Given the growth in ‘home-grown’ terrorism in recent years, and the increase in attacks within the UK since 2015, can we deem the CONTEST strategy as having been successful?

This is a good question, and something that is, perhaps unsurprisingly, not easily answered. It all depends on the data you are looking at. For example, if you are including terrorist activity in Northern Ireland, there are indications that that has been consistently high, although to some extent perhaps on the increase over the past few years. The attacks in Northern Ireland don’t often result in mass casualties, however, and so they are less likely to be on peoples’ radar, outside of Northern Ireland. However, if you take the data in the rest of the UK, I would argue that it’s not so much an increasing trend as it is a series of dissociated events which stand out. In the bigger pattern, there were successful events in 2005, 2013, 2016 and 2017. However, the killings of Fusilier Lee Rigby (2013) and MP Jo Cox (2016), although horrifying, were single incidents and did not result in mass casualties, so they need to be understood a little differently. In my view, the idea there is an increasing trend in terror attacks throughout the UK is somewhat misleading.

That being said, I think you can tell a little more about the success or failure of a counter terrorism strategy by what doesn’t happen. By all accounts, several substantial terror plots have been prevented from taking place each year. Over the past few years, more information is being released on these numbers, which gives us some ability to see the extent of the work being undertaken by the security services. So, on some levels, yes, I do believe CONTEST has been successful.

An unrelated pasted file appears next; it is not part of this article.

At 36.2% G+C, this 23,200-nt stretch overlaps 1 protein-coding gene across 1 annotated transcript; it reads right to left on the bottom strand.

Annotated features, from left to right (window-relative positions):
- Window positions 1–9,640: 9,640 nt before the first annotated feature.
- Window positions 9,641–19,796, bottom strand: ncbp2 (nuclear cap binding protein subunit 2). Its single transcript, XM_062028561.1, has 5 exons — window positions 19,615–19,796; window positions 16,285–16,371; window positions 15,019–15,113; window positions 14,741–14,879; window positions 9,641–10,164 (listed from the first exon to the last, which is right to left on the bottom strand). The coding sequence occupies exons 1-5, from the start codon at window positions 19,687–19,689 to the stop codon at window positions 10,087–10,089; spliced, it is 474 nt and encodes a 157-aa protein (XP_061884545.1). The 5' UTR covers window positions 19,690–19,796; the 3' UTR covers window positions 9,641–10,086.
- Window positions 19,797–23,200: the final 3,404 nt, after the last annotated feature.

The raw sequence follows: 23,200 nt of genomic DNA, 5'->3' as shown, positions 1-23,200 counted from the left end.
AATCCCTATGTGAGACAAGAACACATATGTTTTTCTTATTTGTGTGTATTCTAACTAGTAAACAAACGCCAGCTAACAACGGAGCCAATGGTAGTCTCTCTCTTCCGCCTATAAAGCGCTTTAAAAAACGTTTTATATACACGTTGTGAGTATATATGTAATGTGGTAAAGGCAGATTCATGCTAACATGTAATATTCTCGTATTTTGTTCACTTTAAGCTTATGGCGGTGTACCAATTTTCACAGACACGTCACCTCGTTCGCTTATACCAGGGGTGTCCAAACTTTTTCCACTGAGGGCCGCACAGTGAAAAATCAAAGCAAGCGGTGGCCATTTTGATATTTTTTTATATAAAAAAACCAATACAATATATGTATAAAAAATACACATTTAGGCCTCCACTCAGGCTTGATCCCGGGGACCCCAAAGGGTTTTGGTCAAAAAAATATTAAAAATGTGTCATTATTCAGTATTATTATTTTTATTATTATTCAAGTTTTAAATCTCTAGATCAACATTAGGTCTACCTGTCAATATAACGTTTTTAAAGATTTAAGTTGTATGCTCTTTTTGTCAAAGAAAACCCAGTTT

That being said, CONTEST is one of the biggest and most complex strategies being implemented by the government. It has many moving parts, and it would be naive to assume that all of these parts are working at the same level of effectiveness at all times. Not only are some programmes implemented poorly, but changing political, social and global contexts impact terrorist activities and the responses of the authorities. So, a very cursory look at Pursue, for example, might indicate that it is working as well as can be expected given the complexity of the threat we are facing. Conversely, a very cursory look at Prevent gives us the opposite view. Yet that negative impression is not usually informed by data, but by public perception, historical failings and negative media coverage which all perpetuate a notion that Prevent has completely failed. I don’t think this is necessarily the case, but rather it needs to be continually assessed and improved to meet the changing needs and to learn from past mistakes.

On the whole, I think CONTEST is working, but new challenges, such as low-tech terrorism tactics are becoming increasingly challenging to prevent. I think casting CONTEST in a success-failure dichotomy is an over-simplification of a complex problem. Whether CONTEST itself has reduced the threat from terrorism in the UK is an ongoing question, and one I am currently looking to answer through my research.